How many types of passions are there? I found seven highly varied meanings of the word, perhaps the widest range of any word in English,I’m not sure, but they sweep all the way from a passion for stamp collecting or Manchester United (both idiotic to me) through sexual passion (not idiotic) and ending appropriately at the topical Passion of Christ (no comment).
I have many passions, from the lady in my life, to writing, reading, fairness, peace, ag, the list could go on. A relatively trivial one is a passion for being on time for meetings, and if I know I’m going to be late, I sweat, feel a huge increase in blood pressure and generally panic. There must be a name for this condition, ontimeitis or something but for me it is physically painful. As an example, last week I sat in the British Consulate Passport Section, waiting. At the gate I’d been given the number 2. Oh, I thought, second in the queue. I’ll be in and out of here quicker than a cop snatches a bribe. Inside there were eight people in front of me in the queue, which fortunately was not a shifting-chairs comedy turn. We sat spread out, like, well, typical Brits, the best queuers in the world, in fact the only patient queuers I know. I watched as number 95 was called, and took twenty minutes at the only operating desk, followed by 96 who took only five minutes. I did a quick calculation and reckoned I’d be out of there with half an hour to spare before my next appointment. Ha, some chance. The remaining people in the queue had that other very annoying British habit of chatting. They stood before the only lady working that morning and asked where the rest of the staff were and, of course,complained about the weather – terrible for this time of year, isn’t it dear? And meanwhile I watched my time being eaten up. Sure enough, the signs of this dreadful affliction started up and despite the many warning notices, I switched on my cell phone – expecting to be arrested for a terrorist offence when it gave that damned merry hello tinkle – and sent my next appointment a text message saying sorry, I’ll be late.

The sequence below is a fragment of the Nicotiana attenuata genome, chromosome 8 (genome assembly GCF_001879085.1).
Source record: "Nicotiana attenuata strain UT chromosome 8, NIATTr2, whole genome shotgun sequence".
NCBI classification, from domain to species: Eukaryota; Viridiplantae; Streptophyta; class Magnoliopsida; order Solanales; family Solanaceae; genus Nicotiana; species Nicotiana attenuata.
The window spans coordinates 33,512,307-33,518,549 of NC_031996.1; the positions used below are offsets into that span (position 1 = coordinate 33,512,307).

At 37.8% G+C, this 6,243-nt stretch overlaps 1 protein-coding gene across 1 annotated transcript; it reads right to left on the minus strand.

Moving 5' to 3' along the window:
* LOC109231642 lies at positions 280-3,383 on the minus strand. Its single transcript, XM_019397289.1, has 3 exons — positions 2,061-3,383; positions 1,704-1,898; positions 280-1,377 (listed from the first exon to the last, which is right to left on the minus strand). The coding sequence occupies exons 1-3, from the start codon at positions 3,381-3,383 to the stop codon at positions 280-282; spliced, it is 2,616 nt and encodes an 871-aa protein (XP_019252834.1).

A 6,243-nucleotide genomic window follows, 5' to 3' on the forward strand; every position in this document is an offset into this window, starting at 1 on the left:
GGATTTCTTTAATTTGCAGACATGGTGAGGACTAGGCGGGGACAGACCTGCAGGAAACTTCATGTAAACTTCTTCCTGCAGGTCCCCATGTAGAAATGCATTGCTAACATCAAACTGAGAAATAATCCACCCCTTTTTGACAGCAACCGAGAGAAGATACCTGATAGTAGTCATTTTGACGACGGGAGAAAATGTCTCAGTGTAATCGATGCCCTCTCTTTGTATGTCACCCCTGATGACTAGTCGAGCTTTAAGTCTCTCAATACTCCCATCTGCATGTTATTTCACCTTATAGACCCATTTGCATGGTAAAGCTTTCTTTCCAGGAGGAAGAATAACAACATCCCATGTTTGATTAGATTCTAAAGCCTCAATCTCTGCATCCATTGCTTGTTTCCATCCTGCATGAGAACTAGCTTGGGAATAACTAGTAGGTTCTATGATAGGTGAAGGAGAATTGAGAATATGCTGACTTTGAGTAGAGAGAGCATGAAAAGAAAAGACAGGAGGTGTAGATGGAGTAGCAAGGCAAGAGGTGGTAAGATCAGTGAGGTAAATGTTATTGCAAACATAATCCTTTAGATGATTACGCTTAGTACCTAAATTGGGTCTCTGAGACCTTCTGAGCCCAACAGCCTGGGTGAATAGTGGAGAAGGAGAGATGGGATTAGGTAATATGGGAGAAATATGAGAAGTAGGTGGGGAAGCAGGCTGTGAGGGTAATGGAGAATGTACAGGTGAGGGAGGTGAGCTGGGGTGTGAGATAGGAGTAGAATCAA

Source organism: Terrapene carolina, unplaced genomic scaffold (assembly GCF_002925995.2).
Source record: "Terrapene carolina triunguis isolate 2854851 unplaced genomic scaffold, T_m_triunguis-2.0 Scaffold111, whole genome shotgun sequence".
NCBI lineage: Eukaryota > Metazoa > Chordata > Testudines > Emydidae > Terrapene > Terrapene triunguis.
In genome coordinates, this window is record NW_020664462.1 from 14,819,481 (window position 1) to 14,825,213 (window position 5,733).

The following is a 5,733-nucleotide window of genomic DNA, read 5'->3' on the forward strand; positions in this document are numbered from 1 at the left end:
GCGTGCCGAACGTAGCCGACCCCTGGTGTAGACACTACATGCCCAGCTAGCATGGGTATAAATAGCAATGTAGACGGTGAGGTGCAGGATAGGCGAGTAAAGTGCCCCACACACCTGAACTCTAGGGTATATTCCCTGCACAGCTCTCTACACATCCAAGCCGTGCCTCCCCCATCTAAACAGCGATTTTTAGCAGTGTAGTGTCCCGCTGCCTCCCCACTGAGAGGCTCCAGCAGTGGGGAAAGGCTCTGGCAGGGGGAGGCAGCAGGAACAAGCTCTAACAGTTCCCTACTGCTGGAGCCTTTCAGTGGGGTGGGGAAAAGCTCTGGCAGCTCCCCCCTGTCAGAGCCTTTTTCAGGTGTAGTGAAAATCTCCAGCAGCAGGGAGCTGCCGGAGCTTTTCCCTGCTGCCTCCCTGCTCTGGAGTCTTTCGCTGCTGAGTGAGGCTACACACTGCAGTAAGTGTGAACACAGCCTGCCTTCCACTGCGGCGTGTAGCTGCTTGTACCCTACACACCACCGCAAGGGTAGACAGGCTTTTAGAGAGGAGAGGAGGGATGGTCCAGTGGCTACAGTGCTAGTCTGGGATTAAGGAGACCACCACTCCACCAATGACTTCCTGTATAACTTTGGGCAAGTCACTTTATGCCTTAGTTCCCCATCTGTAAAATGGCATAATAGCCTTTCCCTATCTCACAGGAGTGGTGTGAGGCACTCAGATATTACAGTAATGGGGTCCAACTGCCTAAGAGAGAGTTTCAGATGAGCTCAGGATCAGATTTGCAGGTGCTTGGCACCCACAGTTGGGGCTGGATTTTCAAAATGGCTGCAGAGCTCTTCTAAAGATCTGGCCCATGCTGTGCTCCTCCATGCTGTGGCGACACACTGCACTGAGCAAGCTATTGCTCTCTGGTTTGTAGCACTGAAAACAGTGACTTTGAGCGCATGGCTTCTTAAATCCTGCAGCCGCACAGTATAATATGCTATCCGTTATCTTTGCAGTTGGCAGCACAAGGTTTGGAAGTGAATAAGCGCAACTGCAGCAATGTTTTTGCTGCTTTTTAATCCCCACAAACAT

It isn’t easy to leave a queue when you’ve invested an hour in it and are close to the front but all the signs of ontimeitis made me an irritable mess by the time I finally reached the working lady. In all of four minutes I’d been processed and made my next appointment only five minutes late. And a full forty minutes before my appointee, who thought she’d all the time in the world after my text message.
Other passions that can be mentioned in public are crying at Madame Butterfly. I always warn her that Pinkerton is a rat and can’t be trusted, but she never listens. Or cricket, my only sporting passion, thankfully. Rugby is for modern day gladiators who want the freedom to hurt each other, while football is for spoiled little boys who like to whine.
But these are harmless passions, unlike the one that happened in Ficksburg recently, when a passion for his community and for fairness in the provision of services resulted in Andries Tatane being killed by a group of those supposed to protect us from evil, the police. Some have perished for their passions and always will but this poor man was only exercising his right to protest and he paid the ultimate price for it, a shameful thing in a country calling itself democratic.
And as I am a dual national, let me tell you a story of passions in my previous abode of Glasgow. There, for those unaware, passions run deeply across religions, in the guise of two football teams. Celtic play in green and are supported by Catholics while Rangers play in royal blue and are supported by Protestants. Last week the manager of Celtic and two other people associated with the club were sent letter bombs, fortunately all detected and stopped by the post office. (A little aside, can you see that happening here, unless the letter felt like it contained a credit card?) The assumption is that someone supporting Rangers sent the letters, intending to maim or kill, all in the name of a passion bordering on fanaticism for a football team.
Passion is dangerous, it seems, in both of my nations.